Fringe Review: Chronically Ill Prepared

Chronically ill prepared image

By Gigi Pinwill


As a great lover and regular attendee of improvisational shows, I was curious how this medium could effectively explore mental health. From the many ensemble groups and improvised themes I’d seen, none explicitly looked into mental well-being. Most were comedy-focused. So I was excited to attend Prompt Creative Centre again and compare the work of local brilliant improvisors in this new context.

From before the show starts, awareness and inclusion are apparent from the carefully worded warning about show content and the presence of not one but two Auslan interpreters.

The show opens with a check-in. ‘The Voice’, a narrator-like and directional live-voice from backstage, asks eight players on stage how they feel. No players report feeling great. ‘The Voice’ next led an hilarious improvisation about Jurassic Park concluding with another check-in: to which players replied they still didn’t feel great.

Many other fun improvisational devices followed: a scene at a player’s favourite feel-good place where everyone is a puppet and other techniques supposedly guaranteed to raise spirits. Plenty of audience laughs from all ages, even children!

‘The Voice’ continues checking-in and asking how the players are feeling at the end of each new improvisational activity, aimed to make them feel better. The players’ answers are essentially always the same: ‘it was fun but we don’t feel better; we still have problems.’

Beautiful and insightful: how much others may try to help us feel better, and feel sure they have cracked the code to us feeling great. But it’s not always as simple as a fun time, or even many fun times.

I’ve never seen an improvisational show use these check-in’s before, especially so regularly. A reminder to ask each other how we are, ‘R U OK?’ But also a reminder that the answer isn’t necessarily what we want to hear when we ask. Sometimes we aren’t ok, and won’t be for a while. And improvisation doesn’t have to be funny all the time, it can be deep and meaningful too.

‘The Voice’ shows persistence in ‘fixing’ how the players feel and finally says will ‘try again tomorrow.’ This enjoyable show highlights mental health isn’t a one-day-fix trip.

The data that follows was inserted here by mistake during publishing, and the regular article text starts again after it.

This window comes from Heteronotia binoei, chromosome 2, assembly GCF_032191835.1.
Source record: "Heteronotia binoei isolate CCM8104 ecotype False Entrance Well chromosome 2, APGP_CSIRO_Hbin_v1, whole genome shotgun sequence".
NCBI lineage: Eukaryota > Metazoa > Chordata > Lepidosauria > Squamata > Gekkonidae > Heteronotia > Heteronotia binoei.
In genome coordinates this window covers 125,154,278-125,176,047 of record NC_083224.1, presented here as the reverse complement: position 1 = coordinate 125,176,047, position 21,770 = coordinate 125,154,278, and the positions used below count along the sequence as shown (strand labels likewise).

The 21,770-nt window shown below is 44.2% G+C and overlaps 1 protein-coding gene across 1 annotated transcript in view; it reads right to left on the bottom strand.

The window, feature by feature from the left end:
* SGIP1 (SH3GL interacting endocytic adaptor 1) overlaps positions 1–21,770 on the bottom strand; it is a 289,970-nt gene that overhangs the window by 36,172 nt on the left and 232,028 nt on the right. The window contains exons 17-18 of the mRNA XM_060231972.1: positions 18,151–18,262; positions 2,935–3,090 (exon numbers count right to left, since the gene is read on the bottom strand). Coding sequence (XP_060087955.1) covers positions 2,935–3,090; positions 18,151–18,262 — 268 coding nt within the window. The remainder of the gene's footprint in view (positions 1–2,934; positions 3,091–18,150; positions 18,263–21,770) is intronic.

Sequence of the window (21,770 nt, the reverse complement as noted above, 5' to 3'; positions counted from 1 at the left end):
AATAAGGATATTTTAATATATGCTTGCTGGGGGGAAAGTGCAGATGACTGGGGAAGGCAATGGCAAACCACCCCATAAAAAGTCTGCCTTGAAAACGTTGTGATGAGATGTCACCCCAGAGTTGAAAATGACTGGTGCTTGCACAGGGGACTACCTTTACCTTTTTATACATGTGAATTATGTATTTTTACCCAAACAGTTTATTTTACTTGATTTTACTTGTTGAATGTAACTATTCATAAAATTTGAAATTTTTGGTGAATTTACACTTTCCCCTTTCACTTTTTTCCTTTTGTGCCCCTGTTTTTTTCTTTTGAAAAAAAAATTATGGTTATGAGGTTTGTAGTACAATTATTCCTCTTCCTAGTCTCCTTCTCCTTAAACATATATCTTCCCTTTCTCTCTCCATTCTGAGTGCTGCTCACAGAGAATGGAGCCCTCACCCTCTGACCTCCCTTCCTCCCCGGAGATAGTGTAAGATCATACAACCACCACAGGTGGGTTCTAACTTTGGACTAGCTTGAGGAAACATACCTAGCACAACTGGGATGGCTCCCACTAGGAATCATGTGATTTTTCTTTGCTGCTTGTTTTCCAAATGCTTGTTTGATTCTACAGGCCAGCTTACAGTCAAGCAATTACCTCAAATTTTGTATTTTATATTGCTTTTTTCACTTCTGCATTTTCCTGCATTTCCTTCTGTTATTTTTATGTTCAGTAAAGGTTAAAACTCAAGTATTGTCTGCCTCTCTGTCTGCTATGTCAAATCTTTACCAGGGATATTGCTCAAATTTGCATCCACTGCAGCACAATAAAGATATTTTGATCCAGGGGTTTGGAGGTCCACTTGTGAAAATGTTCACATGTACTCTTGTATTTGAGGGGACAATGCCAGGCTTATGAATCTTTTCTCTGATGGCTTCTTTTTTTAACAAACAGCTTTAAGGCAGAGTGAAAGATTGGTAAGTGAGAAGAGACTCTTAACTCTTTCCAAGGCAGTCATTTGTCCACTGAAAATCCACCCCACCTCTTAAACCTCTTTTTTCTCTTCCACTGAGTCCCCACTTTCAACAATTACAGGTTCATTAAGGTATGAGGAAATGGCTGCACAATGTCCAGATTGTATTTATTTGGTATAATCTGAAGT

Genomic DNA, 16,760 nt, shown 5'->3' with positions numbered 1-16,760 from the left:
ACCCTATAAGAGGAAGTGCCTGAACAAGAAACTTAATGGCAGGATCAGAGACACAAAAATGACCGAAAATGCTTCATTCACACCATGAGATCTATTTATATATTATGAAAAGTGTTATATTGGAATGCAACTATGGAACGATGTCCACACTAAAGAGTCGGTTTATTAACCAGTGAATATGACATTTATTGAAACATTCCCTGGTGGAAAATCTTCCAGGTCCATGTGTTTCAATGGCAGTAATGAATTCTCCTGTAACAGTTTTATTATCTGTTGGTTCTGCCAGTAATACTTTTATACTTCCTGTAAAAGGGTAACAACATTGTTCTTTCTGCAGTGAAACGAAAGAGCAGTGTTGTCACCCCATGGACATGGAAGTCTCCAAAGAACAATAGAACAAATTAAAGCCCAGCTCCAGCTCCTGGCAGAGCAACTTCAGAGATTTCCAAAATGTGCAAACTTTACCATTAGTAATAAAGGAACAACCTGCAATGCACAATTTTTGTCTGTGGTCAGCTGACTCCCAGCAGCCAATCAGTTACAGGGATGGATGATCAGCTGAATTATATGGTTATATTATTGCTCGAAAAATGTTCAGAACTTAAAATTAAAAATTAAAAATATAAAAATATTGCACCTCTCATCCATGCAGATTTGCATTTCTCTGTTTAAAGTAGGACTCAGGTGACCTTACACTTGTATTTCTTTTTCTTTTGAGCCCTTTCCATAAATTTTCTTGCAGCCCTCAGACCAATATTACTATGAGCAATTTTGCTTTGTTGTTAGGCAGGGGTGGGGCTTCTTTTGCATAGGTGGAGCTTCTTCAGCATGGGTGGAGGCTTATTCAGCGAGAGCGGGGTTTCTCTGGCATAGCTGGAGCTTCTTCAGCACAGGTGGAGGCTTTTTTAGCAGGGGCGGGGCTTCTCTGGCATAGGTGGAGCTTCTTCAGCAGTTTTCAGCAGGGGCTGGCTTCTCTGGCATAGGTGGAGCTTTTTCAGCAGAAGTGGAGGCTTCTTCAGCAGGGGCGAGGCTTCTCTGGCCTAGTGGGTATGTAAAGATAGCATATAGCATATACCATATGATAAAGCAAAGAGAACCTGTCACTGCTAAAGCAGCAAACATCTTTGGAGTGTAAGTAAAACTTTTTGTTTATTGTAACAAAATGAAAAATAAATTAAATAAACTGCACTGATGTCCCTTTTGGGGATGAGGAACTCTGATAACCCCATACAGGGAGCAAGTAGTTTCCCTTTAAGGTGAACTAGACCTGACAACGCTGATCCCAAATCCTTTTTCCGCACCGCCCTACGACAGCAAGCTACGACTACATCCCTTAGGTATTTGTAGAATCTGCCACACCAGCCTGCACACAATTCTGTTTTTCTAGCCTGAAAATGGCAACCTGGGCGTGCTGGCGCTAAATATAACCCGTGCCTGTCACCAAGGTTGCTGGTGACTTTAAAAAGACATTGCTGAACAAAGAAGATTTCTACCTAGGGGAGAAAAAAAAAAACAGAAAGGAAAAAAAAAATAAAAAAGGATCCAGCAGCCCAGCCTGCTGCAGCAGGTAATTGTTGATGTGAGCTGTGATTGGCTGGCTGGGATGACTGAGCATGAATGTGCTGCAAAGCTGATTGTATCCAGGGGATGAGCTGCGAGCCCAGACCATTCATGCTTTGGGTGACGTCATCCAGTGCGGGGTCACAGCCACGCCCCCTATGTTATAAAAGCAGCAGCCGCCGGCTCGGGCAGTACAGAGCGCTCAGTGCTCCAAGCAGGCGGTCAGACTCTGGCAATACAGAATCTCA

In the second half of the show, players improvise with less setup and checking-in from ‘The Voice.’ Perhaps representing a more self-directed care program.

At the end of the show, a final checkin. Even after self-directed improvisations, and many audience laughs: players still aren’t feeling great. I found this poignant. Mental health is real: meaning it doesn’t end because of one activity or one fun time or one show, or even many activities and fun times and shows. But we still check-in. We still ask. And we still need to accept the truth of the answer, even when it’s not the answer we were hoping for.

Each of the eight players is a superb improviser with lived experience of mental health challenges: every improvisation resonates deeply authentic content from lived experience and high-craft improvisation. I could feel the strength in each as they bravely repeat the uncomfortable truth which ’The Voice’ didn’t want to hear: I’m still not feeling great.

Arts purpose in exploring life and mental health isn’t to preach or be boringly crystal clear, the way some humans want life to be. Hence, art can present a more subtle, insightful, and even gentler look into mental health with more resonance than a clear and easy-to-unpack essay.

‘Chronically Ill Prepared’ is precisely the kind of mental health show I’d attend multiple times! A winning-structure with new authentic content every night! Bow of respect!

4.5 Stars

To book tickets to this show, just go here.

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